The Roxy Theatre Night (Crystal Cat Records CC 851-52)
The Roxy Theatre, Hollywood, Los Angeles, CA, USA – October 17, 1975 (early show)
Disc 1: Intro, Thunder Road, Tenth Avenue Freeze-Out, Spirit In The Night, Story Intro, Pretty Flamingo, She’s The One, Born To Run, 4th Of July, Asbury Park (Sandy), Backstreets, Kitty’s Back
Disc 2: Jungleland, Rosalita (Come Out Tonight), Goin’ Back, Detroit Medley
Bonus Tracks: The Bottom Line, New York, NY, USA – 14 July 1974: Jungleland, Kitty’s Back; The Bottom Line, New York, NY, USA – August 1975: The E Street Shuffle
Springsteen’s first step towards superstardom can be precisely dated to the period 13th August – 27th October 1975. Between 13th and 17th August Springsteen played a five-night, ten-show stand at the Bottom Line. (The early show on the 15th being the source of the first ever Springsteen bootleg.) These shows heralded the release on 25 August of Born To Run, which garnered levels of critical acclaim and commercial success far beyond those achieved by his first two albums. The four-night, six-show stand at the Roxy (16-19 October) served to highlight Springsteen’s new-found prominence, culminating on 27 October with both Time and Newsweek hitting the news-stands with his image on the front cover.
The first night was used by Columbia to promote Springsteen’s career by reserving a significant number of seats for music journalists and celebrities, including Robert De Niro, Jack Nicholson and Warren Beatty. Bob Harris, presenter of BBC TV’s Old Grey Whistle Test, noted the presence of David Bowie and George Harrison sitting with folded arms and talking through the first song, seemingly determined to be unimpressed. By the third song they were “hooting and hollering along” and by the time the band got to Pretty Flamingo the whole crowd had been won over. “Bruce left that gig a superstar,” concluded Harris. Springsteen had a different take on the show. He was apparently unaware of Columbia’s arrangement and only gradually became aware of the unusual nature of the proceedings by noticing a lack of the usual level of audience enthusiasm.
This scenario provided the title for the first bootleg of the next night’s early show, which was broadcast on KWEST-FM. After a rousing version of Tenth Avenue Freeze-Out, a clearly satisfied Springsteen prefaces Spirit In The Night by gleefully exclaiming, “Yeah…man…Ain’t nobody here from Billboard tonight.” Following Ain’t Nobody Here From Billboard Tonight (HAR) came further vinyl issues The Roxy (Impossible Records), Harley in Heat (no label) and Flat Top And Pin Drop (SODD). CD incarnations include Ain’t Nobody Here From Billboard Tonight (Moonlight), Backstreets (Chapter One) and The Roxy Road (Dynamite Studios), the last two, at least, being copied directly from vinyl. (Chapter One in particular was notorious for poor quality CDs featuring all the clicks and scratches found on the original LPs.) In 2004 the CD-R label Hot Stuff released its version, titled 9009 West Sunset (the address of The Roxy), claiming it to be “remastered and better than ever!” Now, finally, comes Crystal Cat’s version.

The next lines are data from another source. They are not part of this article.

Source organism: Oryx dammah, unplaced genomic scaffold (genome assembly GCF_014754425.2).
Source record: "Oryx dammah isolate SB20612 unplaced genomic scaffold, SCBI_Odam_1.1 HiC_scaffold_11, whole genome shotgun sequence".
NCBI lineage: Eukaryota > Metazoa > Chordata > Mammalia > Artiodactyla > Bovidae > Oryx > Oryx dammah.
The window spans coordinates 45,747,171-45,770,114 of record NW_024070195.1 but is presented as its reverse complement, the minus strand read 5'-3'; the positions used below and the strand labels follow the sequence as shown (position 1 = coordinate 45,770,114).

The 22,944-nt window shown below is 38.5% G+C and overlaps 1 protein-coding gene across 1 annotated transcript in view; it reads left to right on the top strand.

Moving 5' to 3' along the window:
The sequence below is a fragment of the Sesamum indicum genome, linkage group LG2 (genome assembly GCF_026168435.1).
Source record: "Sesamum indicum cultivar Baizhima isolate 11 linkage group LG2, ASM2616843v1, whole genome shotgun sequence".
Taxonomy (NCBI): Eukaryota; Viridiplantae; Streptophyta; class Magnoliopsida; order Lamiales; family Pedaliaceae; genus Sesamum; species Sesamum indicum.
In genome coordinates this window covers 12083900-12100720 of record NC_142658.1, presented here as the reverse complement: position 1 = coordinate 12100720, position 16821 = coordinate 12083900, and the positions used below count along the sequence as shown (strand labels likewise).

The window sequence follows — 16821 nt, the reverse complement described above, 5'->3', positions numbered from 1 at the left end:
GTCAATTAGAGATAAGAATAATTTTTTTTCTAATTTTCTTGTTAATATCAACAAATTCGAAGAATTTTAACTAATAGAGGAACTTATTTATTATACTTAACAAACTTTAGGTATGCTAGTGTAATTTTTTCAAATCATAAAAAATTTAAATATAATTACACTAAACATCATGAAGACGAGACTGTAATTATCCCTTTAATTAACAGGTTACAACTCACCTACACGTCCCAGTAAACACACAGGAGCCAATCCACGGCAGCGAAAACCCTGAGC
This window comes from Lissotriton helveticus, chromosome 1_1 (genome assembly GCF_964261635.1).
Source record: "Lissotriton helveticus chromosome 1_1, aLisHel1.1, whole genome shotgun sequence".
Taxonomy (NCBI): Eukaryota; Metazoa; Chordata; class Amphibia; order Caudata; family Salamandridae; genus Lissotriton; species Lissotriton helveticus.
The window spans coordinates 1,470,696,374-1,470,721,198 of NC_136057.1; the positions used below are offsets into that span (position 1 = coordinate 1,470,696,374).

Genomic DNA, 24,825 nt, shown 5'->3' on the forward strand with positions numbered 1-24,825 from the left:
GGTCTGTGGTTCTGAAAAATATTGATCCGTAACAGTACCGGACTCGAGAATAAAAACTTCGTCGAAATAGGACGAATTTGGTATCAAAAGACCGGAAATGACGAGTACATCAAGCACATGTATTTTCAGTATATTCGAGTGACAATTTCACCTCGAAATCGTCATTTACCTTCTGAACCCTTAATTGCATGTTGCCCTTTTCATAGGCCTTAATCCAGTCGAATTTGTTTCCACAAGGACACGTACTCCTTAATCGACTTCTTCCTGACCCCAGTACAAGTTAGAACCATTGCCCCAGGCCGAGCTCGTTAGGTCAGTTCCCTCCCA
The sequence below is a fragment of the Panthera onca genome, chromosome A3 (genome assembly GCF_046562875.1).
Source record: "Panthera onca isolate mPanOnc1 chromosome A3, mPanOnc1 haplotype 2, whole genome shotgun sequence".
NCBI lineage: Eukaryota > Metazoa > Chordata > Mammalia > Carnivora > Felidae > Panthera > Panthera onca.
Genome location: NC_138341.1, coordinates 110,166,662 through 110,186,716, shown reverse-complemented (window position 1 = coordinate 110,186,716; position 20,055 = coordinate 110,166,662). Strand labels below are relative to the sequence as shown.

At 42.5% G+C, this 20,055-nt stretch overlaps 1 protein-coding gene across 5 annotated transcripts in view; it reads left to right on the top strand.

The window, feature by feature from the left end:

Springsteen and the E Street band turn in a barnstorming performance. The show opens with a superb slow version of Thunder Road which is virtually identical to the one from the early show on the 18th. (The latter being the undoubted highlight from the largely disappointing official compilation Live 1975-1985.) Tenth Avenue Freeze-Out is followed by a funky, sleazy rendition of Spirit In The Night and then by Springsteen’s superb performance of the Manfred Mann song Pretty Flamingo. The spoken introduction tells the story of a group of young men (Bruce and his associates) idolising a beautiful woman but being too shy to even speak to her. It’s funny, it’s poignant, it’s true. At the end, Springsteen claims he will track her down by hiring a private detective. Finally, he knows what he can say in order to impress her: “I know what I’m gonna say…I’m gonna tell her I’m in a band!” The set continues to focus largely on songs from Born To Run until disc 1 reaches its climax with an exuberant performance of Kitty’s Back. The song features a long jazzy piano solo from Roy Bittan, including an improvisation on Gershwin’s It Ain’t Necessarily So which I believe is unique among bootlegged versions. On disc 2 the epic Jungleland and crowd-pleaser Rosalita (which includes band introductions) bring the main part of the performance to a fitting end. The encore begins with Carole King’s Goin’ Back (a nice performance but bettered by Nils Lofgren’s version on the “authorized bootleg” Back It Up!!, which is now available officially on CD), before the Detroit Medley brings the show to a suitably raucous conclusion. Overall, this is fit to rank alongside that other highlight among unofficial recordings from 1975, the 5th February Main Point show (also available from Crystal Cat as Main Point Night, CC 729-30).